Wondering what to do now that you are debt free?
Getting debt free is a great financial goal, but we shouldn’t stop there. The next steps are really where we benefit from the hard work of paying off all our creditors.
Once we are no longer burdened by monthly payments, then we have the freedom to start doing wise things with our money and living life to the fullest!
This is the point where we can begin to get ahead in our personal finances and in life. Having a clear direction will determine whether all the hard work meant something or not.
Even if you aren’t debt free yet, but are working in that direction, it is a good idea to start formulating a solid plan for moving beyond the basics.
Debt Free Now What: Ideas for the Next Steps
Chances are if you are debt free, then you know and follow Dave Ramsey. However, now is a good time to review the 7 Baby Steps from his book The Total Money Makeover. My wife and I have been following his guidance for over three years and it is really paying off for us.
We paid off $28,000 of debt in about 20 months while my wife stayed at home to raise our children. It is incredible to be debt free except for our mortgage, but we certainly have goals beyond this step.
Our first goal after becoming debt free was to complete our emergency fund of 3 to 6 months of living expenses. We intentionally chose to keep this on the lighter side, but still feel comfortable we are covered. For most, this step is a given and usually only takes a few months after paying off that last debt to complete. Don’t lose your intensity until this is done!
Moving beyond the basics is where we are headed now. Here is a list of some of what we are working on. I hope these ideas will help you to formulate your own goals for what to accomplish once you are debt free.
1. Start Socking Back 15% of Household Income for Retirement
I do not want to wind up eating ALPO for dinner when I grow old! Therefore, I’m investing for my retirement. I’ll admit that 15% is a pretty steep amount, but we slowly worked our way up to this level of savings. The gradual approach was a lot easier than trying to do it all at once. Of course, you can never start too early. The sooner you start saving for retirement the better.
2. Begin College Fund for the Children
Last year, I used a good chunk of my annual bonus as the foundation for my kids’ college fund. I’m also contributing a small amount monthly to this fund. Fortunately, my daughters are still pretty young so I have some time to let this money grow. I consider this an important priority. I definitely want my girls to have the opportunity to attend college or another form of education if they so desire.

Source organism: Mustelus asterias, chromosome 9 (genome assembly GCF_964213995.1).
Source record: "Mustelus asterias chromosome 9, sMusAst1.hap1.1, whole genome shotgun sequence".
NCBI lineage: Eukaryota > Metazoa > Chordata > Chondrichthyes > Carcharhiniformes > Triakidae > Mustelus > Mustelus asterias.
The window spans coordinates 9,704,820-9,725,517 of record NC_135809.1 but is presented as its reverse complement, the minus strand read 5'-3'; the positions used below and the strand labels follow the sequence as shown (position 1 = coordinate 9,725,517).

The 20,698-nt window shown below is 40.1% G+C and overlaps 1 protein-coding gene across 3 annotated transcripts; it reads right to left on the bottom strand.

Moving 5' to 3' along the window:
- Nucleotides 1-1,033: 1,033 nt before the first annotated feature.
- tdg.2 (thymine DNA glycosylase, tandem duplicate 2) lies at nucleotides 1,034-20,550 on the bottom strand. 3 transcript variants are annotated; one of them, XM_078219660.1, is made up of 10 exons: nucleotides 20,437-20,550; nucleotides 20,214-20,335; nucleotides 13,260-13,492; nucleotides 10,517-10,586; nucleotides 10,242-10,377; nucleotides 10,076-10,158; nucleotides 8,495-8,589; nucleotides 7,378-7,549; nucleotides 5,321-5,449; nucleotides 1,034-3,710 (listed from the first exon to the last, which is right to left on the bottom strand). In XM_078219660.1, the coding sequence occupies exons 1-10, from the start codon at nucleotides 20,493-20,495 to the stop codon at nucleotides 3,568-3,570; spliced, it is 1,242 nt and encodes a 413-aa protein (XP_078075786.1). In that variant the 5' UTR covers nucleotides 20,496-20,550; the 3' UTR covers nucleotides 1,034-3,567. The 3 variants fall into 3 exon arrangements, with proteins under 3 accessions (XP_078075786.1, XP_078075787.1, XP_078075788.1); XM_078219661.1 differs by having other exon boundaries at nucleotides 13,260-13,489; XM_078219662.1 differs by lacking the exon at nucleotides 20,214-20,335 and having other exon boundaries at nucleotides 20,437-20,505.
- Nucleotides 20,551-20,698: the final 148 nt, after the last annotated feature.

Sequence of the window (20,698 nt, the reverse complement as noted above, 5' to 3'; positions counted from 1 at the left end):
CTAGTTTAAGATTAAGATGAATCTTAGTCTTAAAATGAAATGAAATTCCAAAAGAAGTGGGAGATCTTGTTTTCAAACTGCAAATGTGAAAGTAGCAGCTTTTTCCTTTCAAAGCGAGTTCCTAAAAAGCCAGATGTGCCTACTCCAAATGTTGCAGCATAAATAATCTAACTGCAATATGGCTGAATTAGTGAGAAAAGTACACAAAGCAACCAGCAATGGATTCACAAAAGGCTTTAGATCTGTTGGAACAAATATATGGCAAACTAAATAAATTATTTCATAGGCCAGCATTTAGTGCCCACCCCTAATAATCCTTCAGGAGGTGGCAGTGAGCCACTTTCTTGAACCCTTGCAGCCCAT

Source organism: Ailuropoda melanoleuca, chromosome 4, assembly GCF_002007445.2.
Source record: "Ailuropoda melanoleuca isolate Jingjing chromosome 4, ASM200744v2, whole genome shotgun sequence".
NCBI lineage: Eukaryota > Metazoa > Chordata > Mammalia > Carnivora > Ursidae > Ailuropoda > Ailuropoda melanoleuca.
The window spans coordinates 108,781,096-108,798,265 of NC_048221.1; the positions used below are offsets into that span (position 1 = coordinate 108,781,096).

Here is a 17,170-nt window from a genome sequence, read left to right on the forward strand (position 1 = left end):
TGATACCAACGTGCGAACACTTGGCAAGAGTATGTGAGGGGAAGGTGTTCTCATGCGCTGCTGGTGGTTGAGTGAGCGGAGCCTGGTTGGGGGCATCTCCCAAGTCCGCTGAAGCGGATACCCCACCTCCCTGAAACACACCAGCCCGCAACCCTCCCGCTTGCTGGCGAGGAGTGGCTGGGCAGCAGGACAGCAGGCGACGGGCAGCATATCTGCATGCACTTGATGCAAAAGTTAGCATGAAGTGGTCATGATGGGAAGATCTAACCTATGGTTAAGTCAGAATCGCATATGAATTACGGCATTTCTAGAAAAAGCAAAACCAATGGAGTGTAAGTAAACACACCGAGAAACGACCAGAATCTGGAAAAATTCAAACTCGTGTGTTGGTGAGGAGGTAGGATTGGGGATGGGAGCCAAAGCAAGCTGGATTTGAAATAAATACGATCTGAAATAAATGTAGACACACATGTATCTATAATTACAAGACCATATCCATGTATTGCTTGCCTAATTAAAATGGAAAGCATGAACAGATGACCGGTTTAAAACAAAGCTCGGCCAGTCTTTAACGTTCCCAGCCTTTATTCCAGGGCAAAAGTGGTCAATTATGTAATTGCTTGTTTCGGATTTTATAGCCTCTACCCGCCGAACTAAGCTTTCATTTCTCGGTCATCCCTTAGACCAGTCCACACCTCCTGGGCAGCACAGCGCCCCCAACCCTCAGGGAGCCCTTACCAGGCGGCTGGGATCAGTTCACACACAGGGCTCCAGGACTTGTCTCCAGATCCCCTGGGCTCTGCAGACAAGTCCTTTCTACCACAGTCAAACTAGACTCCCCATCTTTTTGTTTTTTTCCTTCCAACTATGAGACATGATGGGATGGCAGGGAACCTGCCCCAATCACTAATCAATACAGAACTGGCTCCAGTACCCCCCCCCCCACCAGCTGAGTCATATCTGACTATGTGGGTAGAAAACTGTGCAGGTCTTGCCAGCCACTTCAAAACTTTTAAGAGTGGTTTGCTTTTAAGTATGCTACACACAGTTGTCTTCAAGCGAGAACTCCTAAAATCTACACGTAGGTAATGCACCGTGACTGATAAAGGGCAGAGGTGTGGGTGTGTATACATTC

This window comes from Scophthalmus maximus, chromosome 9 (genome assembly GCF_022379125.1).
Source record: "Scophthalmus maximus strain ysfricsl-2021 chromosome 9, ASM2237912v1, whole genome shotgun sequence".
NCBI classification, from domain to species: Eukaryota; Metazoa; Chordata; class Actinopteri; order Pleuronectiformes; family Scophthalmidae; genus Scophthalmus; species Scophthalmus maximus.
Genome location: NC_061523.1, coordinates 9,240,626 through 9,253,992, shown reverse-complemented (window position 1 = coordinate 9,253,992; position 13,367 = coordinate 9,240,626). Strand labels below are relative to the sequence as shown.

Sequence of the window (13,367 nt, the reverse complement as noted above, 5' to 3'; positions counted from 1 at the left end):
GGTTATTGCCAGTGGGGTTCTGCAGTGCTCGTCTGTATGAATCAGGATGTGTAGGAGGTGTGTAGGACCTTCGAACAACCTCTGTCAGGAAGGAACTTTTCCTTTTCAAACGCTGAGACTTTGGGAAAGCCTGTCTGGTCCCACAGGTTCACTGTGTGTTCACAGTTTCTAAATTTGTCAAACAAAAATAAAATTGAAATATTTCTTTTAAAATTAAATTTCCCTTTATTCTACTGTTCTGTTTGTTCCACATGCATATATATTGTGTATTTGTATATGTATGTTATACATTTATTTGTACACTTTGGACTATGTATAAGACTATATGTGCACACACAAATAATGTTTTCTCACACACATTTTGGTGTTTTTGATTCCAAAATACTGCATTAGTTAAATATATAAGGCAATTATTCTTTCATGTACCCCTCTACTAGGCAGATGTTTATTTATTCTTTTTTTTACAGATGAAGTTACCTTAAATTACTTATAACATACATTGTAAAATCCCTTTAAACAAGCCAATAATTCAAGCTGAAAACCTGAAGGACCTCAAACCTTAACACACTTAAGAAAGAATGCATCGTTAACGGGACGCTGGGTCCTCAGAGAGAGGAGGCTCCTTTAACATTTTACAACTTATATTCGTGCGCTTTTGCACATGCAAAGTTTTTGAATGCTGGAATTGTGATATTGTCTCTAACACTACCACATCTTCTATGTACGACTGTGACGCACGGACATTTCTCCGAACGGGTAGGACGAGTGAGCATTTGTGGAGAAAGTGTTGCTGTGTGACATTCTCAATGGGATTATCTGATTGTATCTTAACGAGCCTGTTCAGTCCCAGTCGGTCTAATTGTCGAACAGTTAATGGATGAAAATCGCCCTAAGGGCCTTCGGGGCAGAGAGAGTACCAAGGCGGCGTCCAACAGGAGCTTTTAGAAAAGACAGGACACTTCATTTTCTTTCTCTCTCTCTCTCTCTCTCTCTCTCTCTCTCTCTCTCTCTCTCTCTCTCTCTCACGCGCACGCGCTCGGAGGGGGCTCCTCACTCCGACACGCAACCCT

3. Save to Pay Cash for Newer Cars
I drive a 1997 Ford F-150 that still runs like a champ, but I know that eventually it is going to need to be replaced. Rather than borrowing the money to buy something newer, I’m saving cash to buy what I want when the time is right. Even then, I won’t be buying something brand new. I’ll probably buy a vehicle that is 2 to 3 years old with low mileage. I’ll let someone else take the big depreciation hit that occurs when you drive a new car off the lot. If you are in the market for a vehicle, then please check out my frugal car buying guide for a lot of fantastic tips.
4. Give More Generously
One of the motivators for my wife and I to get debt free was so we could help others. We want to live below our means so we can give generously to our family, church and worthy charities. The vision of being able to help in more profound ways really did drive us when we were living on rice and beans to pay off our debt. Now that we’re debt free, it is fun to give to others and see the great results!
5. Work Towards Paying Off Home Mortgage Early
I mentioned earlier that we are debt free except for our mortgage. We do still owe on our house, but the good news is that we are no where near being upside down on our loan. In fact, we have quite a bit of equity in our house. We bought it at a good price and the housing market where we live hasn’t tumbled like it has elsewhere. We will easily have our home paid for in the next five years, but I’d like to see that happen even sooner if possible so we can reap the benefits of paying off our mortgage early.
6. Travel Abroad and Live More Adventurously
Last, but not least, one of our goals is to have the funds to travel more often. We love going to new places and exploring the world, but this takes money. In addition, we want to take our daughters with us to countries outside the United States so they can see the diversity that exists around the world. We think it is very important in order for them to become well-rounded individuals. Fortunately, I believe being debt free is the perfect way to ensure we’ll be able to do this.
Make Your March to Debt Freedom Really Pay Off
Without a vision for the future, you may be tempted to fallback on your old ways of spending more than you earn. It would be a pity to let all your hard work go down the drain! Make sure you are looking beyond just getting debt free to building your net worth and living out your dreams!
Photo by AMagill